The future we’ve hoped for since before April, and even more now with the backing of the civil rebellion and resistance of the majority of the population, is the democratic reconstruction of Nicaragua, and that is possible only if Ortega is out of power. It is also possible only if the Blue and White opposition achieves elections as soon as possible and they produce a majority force in the new parliamentary body. The reconstruction of all that has been destroyed during these years requires new political conditions, and those conditions will come not from the negotiation table, but as a result of early elections. What should result from the negotiation table, besides freedom for all political prisoners, the end of repression and the recovery of all civil rights that have been violated is a new electoral branch of government that organizes free elections as soon as possible. Because if Ortega stays until 2021, like he wants to, we already know that those elections won’t be free.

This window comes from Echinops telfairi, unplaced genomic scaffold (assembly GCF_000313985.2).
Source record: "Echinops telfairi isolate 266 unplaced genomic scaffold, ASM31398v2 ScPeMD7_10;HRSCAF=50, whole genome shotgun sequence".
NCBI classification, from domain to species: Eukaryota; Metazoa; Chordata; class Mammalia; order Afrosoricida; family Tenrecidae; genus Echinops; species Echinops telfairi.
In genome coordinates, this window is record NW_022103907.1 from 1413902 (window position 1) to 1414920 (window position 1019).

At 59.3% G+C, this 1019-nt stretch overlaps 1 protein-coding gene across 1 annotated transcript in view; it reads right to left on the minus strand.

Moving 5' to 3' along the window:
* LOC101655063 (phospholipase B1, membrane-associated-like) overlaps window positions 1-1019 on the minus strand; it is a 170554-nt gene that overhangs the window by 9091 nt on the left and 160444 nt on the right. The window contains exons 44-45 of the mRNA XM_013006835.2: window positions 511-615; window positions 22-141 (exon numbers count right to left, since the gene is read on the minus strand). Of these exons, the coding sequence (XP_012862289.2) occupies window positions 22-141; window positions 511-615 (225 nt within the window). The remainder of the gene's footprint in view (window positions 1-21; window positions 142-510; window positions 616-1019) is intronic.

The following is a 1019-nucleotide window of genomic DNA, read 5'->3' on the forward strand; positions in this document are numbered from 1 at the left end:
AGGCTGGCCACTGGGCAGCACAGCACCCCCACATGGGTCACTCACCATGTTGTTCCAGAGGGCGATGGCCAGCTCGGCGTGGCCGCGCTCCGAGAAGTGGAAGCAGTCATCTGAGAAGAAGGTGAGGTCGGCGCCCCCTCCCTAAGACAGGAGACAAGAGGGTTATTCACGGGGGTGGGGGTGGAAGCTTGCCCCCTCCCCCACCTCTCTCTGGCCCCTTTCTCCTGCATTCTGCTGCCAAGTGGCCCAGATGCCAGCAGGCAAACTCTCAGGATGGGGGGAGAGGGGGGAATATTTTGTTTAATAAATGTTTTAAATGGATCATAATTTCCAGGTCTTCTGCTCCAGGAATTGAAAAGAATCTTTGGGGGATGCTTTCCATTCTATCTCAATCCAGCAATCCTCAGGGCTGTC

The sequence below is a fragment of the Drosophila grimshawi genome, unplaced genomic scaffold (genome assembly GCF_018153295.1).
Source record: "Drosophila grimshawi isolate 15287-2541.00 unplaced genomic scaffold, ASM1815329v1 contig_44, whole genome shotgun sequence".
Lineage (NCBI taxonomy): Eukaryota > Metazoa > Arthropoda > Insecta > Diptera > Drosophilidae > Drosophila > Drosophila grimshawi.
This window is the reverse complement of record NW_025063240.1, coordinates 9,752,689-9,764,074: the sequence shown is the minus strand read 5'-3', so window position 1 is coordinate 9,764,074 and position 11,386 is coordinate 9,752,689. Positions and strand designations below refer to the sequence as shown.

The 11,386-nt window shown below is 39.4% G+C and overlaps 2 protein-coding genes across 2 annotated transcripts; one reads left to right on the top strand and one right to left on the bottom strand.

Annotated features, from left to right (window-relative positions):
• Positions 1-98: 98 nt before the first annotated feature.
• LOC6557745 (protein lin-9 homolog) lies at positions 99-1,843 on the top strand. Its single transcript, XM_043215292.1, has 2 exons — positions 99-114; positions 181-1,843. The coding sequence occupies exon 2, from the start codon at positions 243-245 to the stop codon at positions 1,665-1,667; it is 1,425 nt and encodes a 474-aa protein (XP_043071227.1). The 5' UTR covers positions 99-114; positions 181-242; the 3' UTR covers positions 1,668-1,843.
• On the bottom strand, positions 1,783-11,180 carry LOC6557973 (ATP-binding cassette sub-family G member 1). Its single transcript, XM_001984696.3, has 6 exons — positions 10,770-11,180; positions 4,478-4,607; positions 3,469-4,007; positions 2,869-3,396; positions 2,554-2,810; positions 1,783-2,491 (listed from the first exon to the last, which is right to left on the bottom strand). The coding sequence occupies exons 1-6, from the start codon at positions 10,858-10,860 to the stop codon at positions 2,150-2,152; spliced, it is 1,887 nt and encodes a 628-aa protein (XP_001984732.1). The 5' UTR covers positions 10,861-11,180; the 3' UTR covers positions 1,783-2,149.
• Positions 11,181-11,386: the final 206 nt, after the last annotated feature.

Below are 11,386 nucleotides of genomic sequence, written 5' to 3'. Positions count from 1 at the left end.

Víctor Hugo Tinoco is now a leader of the Sandinista Renovation Movement (MRS).